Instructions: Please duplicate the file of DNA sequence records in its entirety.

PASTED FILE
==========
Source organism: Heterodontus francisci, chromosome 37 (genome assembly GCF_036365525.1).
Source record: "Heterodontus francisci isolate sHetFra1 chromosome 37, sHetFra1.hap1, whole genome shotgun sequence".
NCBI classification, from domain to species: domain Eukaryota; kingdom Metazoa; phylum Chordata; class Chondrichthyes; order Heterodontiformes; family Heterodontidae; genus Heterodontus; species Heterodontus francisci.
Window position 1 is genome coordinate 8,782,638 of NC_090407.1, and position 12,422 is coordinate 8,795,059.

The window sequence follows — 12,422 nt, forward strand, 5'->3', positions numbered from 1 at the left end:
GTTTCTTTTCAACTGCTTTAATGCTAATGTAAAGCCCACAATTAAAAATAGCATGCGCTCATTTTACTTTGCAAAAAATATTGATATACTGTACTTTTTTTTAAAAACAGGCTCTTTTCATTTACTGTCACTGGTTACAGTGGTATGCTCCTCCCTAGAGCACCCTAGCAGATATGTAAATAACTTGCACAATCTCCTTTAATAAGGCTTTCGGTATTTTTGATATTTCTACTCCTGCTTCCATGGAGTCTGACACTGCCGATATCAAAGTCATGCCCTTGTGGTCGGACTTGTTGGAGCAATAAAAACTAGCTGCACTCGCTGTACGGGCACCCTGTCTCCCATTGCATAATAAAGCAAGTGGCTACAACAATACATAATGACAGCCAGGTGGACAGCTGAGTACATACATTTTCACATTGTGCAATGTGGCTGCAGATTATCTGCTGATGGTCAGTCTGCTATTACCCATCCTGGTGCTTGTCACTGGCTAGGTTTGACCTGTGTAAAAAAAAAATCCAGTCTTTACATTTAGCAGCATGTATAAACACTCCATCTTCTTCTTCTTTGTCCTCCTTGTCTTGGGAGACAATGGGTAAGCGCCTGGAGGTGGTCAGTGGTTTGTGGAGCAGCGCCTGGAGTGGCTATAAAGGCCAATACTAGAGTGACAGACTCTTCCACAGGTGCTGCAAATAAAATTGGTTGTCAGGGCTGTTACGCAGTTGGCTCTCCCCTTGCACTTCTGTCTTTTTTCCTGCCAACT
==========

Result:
Source organism: Heterodontus francisci, chromosome 37 (genome assembly GCF_036365525.1).
Source record: "Heterodontus francisci isolate sHetFra1 chromosome 37, sHetFra1.hap1, whole genome shotgun sequence".
NCBI classification, from domain to species: domain Eukaryota; kingdom Metazoa; phylum Chordata; class Chondrichthyes; order Heterodontiformes; family Heterodontidae; genus Heterodontus; species Heterodontus francisci.
Window position 1 is genome coordinate 8,782,638 of NC_090407.1, and position 12,422 is coordinate 8,795,059.

The window sequence follows — 12,422 nt, forward strand, 5'->3', positions numbered from 1 at the left end:
GTTTCTTTTCAACTGCTTTAATGCTAATGTAAAGCCCACAATTAAAAATAGCATGCGCTCATTTTACTTTGCAAAAAATATTGATATACTGTACTTTTTTTTAAAAACAGGCTCTTTTCATTTACTGTCACTGGTTACAGTGGTATGCTCCTCCCTAGAGCACCCTAGCAGATATGTAAATAACTTGCACAATCTCCTTTAATAAGGCTTTCGGTATTTTTGATATTTCTACTCCTGCTTCCATGGAGTCTGACACTGCCGATATCAAAGTCATGCCCTTGTGGTCGGACTTGTTGGAGCAATAAAAACTAGCTGCACTCGCTGTACGGGCACCCTGTCTCCCATTGCATAATAAAGCAAGTGGCTACAACAATACATAATGACAGCCAGGTGGACAGCTGAGTACATACATTTTCACATTGTGCAATGTGGCTGCAGATTATCTGCTGATGGTCAGTCTGCTATTACCCATCCTGGTGCTTGTCACTGGCTAGGTTTGACCTGTGTAAAAAAAAAATCCAGTCTTTACATTTAGCAGCATGTATAAACACTCCATCTTCTTCTTCTTTGTCCTCCTTGTCTTGGGAGACAATGGGTAAGCGCCTGGAGGTGGTCAGTGGTTTGTGGAGCAGCGCCTGGAGTGGCTATAAAGGCCAATACTAGAGTGACAGACTCTTCCACAGGTGCTGCAAATAAAATTGGTTGTCAGGGCTGTTACGCAGTTGGCTCTCCCCTTGCACTTCTGTCTTTTTTCCTGCCAACT